Leon Maynor, days before he fell deathly ill, stood tall before the Board of Education for the Public Schools of Robeson County and pleaded for the resurrection of West Lumberton Elementary School as the better option for the local community than its permanent closer.
He did so knowing, we are sure, that minds were made up and unlikely to bend. He said that damage to the school had been exaggerated, and that it could be salvaged at a reasonable expense, with some normalcy recaptured. He said without the school, West Lumberton residents who had fled the high waters of Hurricane Matthew would be robbed of a reason to return to their former homes, and that the community, already drained of so many former residents and commerce, would just continue to bleed until it was essentially a ghosttown.
Maynor didn’t get the answer he wanted, and following an Our View that essentially spoke of the inevitability of the school’s closing, he called us and again made his case, doing so while making it clear that he was not upset with the opinion we offered, but wanted to share additional information. Always the diplomat, Maynor was willing to listen as well as to speak.
We found him to still be determined to figure out some way to put the abandoned school back to work for the community.
Two days later, he fell ill. Twelve days after that, his struggle had ended.
Maynor’s fight for West Lumberton and the entire city was over. It was a good fight, waged over 69 years, including representing Precinct 7 on the City Council for the last 23 years. He was the longest serving councilmember at the time of his death, which demonstrates the trust his constituents had in him. His was a fight with a lot of victories.
Maynor gave to Lumberton and Robeson County in many ways, as a longtime teacher and schools administrator, dealing with troubled youth, as an official in recreation league and the public schools, and through his volunteer work with multiple organizations and nonprofits, including the Kiwanians Club of West Lumberton.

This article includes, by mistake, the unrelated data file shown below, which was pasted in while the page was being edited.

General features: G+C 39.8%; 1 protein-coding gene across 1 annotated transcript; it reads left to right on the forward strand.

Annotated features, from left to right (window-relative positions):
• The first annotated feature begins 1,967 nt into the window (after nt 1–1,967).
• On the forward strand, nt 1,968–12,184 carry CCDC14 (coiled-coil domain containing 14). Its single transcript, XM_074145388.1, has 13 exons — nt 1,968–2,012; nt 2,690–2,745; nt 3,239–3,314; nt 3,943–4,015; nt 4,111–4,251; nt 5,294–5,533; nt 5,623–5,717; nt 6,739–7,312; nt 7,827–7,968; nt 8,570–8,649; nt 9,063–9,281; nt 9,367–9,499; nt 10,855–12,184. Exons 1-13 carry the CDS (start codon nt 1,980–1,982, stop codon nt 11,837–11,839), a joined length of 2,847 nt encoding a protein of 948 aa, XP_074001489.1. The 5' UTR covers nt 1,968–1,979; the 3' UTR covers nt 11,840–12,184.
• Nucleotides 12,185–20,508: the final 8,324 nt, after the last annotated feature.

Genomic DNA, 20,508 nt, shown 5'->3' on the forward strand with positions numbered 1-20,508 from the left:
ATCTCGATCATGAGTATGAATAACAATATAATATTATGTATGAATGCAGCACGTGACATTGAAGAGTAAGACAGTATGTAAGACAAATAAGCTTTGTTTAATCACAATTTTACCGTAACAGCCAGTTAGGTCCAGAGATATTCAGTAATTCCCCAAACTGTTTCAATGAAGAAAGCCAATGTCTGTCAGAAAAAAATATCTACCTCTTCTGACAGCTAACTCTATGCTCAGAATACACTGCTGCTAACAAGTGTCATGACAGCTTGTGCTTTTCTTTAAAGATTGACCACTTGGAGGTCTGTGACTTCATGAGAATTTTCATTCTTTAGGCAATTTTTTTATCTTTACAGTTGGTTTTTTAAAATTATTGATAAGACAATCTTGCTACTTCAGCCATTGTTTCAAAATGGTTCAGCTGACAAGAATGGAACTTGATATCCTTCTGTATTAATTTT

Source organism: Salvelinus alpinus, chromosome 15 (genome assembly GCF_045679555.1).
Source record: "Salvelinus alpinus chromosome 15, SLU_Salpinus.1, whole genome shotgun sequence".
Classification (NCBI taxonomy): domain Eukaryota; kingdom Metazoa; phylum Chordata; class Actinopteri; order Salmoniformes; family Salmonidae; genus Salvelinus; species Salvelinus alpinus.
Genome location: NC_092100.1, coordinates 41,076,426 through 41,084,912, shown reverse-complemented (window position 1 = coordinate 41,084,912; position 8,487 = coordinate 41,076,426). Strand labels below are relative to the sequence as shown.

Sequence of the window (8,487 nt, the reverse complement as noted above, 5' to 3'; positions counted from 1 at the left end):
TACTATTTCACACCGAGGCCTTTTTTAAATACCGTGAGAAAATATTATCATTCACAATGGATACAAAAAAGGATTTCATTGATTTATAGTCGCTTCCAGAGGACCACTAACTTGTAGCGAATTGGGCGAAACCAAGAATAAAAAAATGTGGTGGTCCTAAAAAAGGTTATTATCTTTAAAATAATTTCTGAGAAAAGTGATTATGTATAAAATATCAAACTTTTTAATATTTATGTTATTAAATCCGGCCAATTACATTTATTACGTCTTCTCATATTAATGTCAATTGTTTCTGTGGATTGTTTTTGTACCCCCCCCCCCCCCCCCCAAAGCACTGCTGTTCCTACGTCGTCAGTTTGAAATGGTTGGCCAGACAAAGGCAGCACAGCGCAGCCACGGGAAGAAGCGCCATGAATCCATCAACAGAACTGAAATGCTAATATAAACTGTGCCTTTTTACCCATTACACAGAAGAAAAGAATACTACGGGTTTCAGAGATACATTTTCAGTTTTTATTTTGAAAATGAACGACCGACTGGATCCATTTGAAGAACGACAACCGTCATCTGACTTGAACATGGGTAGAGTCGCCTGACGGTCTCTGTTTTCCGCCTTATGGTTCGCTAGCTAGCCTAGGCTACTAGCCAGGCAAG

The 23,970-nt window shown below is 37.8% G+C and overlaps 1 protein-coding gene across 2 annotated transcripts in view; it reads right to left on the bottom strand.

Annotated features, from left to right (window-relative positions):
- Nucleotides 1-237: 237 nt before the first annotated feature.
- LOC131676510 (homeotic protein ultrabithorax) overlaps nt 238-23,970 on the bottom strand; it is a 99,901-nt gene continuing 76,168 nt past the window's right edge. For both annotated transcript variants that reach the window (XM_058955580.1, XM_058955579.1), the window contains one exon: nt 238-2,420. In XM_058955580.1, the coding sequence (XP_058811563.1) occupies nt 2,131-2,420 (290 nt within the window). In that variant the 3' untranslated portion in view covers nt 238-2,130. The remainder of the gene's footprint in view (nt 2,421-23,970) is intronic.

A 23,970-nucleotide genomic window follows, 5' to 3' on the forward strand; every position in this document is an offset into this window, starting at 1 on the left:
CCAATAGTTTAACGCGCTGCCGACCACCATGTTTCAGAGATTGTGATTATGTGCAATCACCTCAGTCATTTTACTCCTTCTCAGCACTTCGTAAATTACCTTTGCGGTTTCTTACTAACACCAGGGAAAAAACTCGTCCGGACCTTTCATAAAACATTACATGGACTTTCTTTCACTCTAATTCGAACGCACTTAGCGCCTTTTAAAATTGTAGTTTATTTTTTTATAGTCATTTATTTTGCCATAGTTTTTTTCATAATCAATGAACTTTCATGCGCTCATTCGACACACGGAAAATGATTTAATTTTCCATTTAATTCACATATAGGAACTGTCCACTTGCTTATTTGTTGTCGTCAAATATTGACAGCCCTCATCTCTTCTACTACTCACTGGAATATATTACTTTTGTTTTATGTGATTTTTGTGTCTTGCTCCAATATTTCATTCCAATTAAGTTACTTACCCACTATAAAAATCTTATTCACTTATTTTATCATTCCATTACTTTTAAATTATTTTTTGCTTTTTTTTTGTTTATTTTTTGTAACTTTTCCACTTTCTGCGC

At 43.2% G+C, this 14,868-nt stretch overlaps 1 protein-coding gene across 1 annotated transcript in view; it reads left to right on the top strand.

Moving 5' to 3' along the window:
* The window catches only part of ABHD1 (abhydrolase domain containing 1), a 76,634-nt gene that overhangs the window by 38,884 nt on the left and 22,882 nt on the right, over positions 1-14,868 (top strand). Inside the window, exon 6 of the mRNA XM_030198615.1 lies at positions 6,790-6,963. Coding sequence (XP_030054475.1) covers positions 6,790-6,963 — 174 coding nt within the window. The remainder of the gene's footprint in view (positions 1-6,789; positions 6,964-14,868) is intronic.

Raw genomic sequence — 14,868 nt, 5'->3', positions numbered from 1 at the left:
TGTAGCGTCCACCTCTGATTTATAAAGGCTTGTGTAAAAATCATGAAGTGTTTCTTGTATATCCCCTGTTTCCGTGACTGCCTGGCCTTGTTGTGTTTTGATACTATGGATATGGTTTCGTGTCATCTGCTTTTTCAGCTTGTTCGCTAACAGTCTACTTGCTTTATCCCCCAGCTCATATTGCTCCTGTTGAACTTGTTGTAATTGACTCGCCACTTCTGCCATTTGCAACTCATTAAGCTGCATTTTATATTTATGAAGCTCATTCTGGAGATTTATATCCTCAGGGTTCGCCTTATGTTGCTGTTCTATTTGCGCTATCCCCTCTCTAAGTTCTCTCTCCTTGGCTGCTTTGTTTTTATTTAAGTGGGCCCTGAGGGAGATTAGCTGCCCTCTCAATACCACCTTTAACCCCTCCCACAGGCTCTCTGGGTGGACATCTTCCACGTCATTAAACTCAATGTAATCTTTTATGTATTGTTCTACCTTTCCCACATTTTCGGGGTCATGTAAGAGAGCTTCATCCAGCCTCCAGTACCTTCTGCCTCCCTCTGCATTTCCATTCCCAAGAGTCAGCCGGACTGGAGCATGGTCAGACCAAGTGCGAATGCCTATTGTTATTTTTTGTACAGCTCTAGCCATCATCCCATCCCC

He was especially energized following Hurricane Matthew’s rude visit on Oct. 8, 2016, depressed by the devastation that it delivered to his home turf, but determined and not defeated.
Said Lumberton Mayor Bruce Davis: “He was very involved in his precinct. He was an exceedingly hard worker during Hurricane Matthew and the recovery period. He worked where he was needed to get people back in their homes. He did a lot of work with faith-based construction groups and the West Lumberton Kiwanis Club.”
If we had to pick a single word to describe Maynor, it would be likable. He was always flashing his distinctive smile, and when he asked how you and the family were doing, it was a query wrapped with genuine care, and not an idle formality. Facebook on Tuesday was flush with people expressing their condolences to Maynor’s family — he leaves a wife and two children — and also sharing their stories on how he had made their lives better. We were struck by how many people described Maynor as having been their “mentor.”
It has not been an easy time for the West Lumberton community since Hurricane Matthew, with so much having been lost and so much grieving that continues. This week there is more grieving, not only for that community, but for all of Lumberton as we have lost one of the good guys, suddenly and too soon.
Leon Maynor will be missed by many. Including us.